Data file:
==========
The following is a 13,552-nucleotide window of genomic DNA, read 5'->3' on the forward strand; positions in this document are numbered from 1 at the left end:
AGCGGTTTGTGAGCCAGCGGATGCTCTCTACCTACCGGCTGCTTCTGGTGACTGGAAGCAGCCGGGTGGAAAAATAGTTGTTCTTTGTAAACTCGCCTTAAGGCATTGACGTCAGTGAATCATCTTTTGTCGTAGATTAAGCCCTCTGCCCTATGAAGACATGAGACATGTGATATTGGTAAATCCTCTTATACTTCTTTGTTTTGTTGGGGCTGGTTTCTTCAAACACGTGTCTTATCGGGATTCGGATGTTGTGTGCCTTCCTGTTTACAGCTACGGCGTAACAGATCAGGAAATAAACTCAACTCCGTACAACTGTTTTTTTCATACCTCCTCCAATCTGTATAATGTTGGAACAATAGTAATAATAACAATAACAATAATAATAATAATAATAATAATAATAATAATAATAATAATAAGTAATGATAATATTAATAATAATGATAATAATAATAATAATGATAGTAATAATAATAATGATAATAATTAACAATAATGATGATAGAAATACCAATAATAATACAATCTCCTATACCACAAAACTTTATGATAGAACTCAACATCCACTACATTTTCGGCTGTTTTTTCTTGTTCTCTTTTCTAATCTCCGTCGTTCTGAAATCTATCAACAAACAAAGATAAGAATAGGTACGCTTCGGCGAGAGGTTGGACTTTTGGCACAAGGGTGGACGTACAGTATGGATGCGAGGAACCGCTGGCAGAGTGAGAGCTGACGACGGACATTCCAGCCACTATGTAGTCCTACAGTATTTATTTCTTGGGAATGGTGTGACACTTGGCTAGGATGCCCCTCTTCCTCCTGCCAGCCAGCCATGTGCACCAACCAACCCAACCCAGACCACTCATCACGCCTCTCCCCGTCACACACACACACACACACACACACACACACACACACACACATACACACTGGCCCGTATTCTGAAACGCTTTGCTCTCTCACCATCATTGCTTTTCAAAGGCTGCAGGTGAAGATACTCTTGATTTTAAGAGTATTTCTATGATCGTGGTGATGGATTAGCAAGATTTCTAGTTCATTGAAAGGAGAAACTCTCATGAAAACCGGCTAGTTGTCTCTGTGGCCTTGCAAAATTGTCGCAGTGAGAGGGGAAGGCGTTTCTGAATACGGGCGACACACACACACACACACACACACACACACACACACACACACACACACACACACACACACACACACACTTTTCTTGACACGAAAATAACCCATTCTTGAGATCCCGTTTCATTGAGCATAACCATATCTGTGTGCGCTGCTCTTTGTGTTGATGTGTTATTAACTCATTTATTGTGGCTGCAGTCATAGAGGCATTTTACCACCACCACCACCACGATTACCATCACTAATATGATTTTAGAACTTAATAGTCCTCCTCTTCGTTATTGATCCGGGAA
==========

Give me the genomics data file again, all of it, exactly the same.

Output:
The following is a 13,552-nucleotide window of genomic DNA, read 5'->3' on the forward strand; positions in this document are numbered from 1 at the left end:
AGCGGTTTGTGAGCCAGCGGATGCTCTCTACCTACCGGCTGCTTCTGGTGACTGGAAGCAGCCGGGTGGAAAAATAGTTGTTCTTTGTAAACTCGCCTTAAGGCATTGACGTCAGTGAATCATCTTTTGTCGTAGATTAAGCCCTCTGCCCTATGAAGACATGAGACATGTGATATTGGTAAATCCTCTTATACTTCTTTGTTTTGTTGGGGCTGGTTTCTTCAAACACGTGTCTTATCGGGATTCGGATGTTGTGTGCCTTCCTGTTTACAGCTACGGCGTAACAGATCAGGAAATAAACTCAACTCCGTACAACTGTTTTTTTCATACCTCCTCCAATCTGTATAATGTTGGAACAATAGTAATAATAACAATAACAATAATAATAATAATAATAATAATAATAATAATAATAATAATAAGTAATGATAATATTAATAATAATGATAATAATAATAATAATGATAGTAATAATAATAATGATAATAATTAACAATAATGATGATAGAAATACCAATAATAATACAATCTCCTATACCACAAAACTTTATGATAGAACTCAACATCCACTACATTTTCGGCTGTTTTTTCTTGTTCTCTTTTCTAATCTCCGTCGTTCTGAAATCTATCAACAAACAAAGATAAGAATAGGTACGCTTCGGCGAGAGGTTGGACTTTTGGCACAAGGGTGGACGTACAGTATGGATGCGAGGAACCGCTGGCAGAGTGAGAGCTGACGACGGACATTCCAGCCACTATGTAGTCCTACAGTATTTATTTCTTGGGAATGGTGTGACACTTGGCTAGGATGCCCCTCTTCCTCCTGCCAGCCAGCCATGTGCACCAACCAACCCAACCCAGACCACTCATCACGCCTCTCCCCGTCACACACACACACACACACACACACACACACACACACACACATACACACTGGCCCGTATTCTGAAACGCTTTGCTCTCTCACCATCATTGCTTTTCAAAGGCTGCAGGTGAAGATACTCTTGATTTTAAGAGTATTTCTATGATCGTGGTGATGGATTAGCAAGATTTCTAGTTCATTGAAAGGAGAAACTCTCATGAAAACCGGCTAGTTGTCTCTGTGGCCTTGCAAAATTGTCGCAGTGAGAGGGGAAGGCGTTTCTGAATACGGGCGACACACACACACACACACACACACACACACACACACACACACACACACACACACACACACACACACACTTTTCTTGACACGAAAATAACCCATTCTTGAGATCCCGTTTCATTGAGCATAACCATATCTGTGTGCGCTGCTCTTTGTGTTGATGTGTTATTAACTCATTTATTGTGGCTGCAGTCATAGAGGCATTTTACCACCACCACCACCACGATTACCATCACTAATATGATTTTAGAACTTAATAGTCCTCCTCTTCGTTATTGATCCGGGAA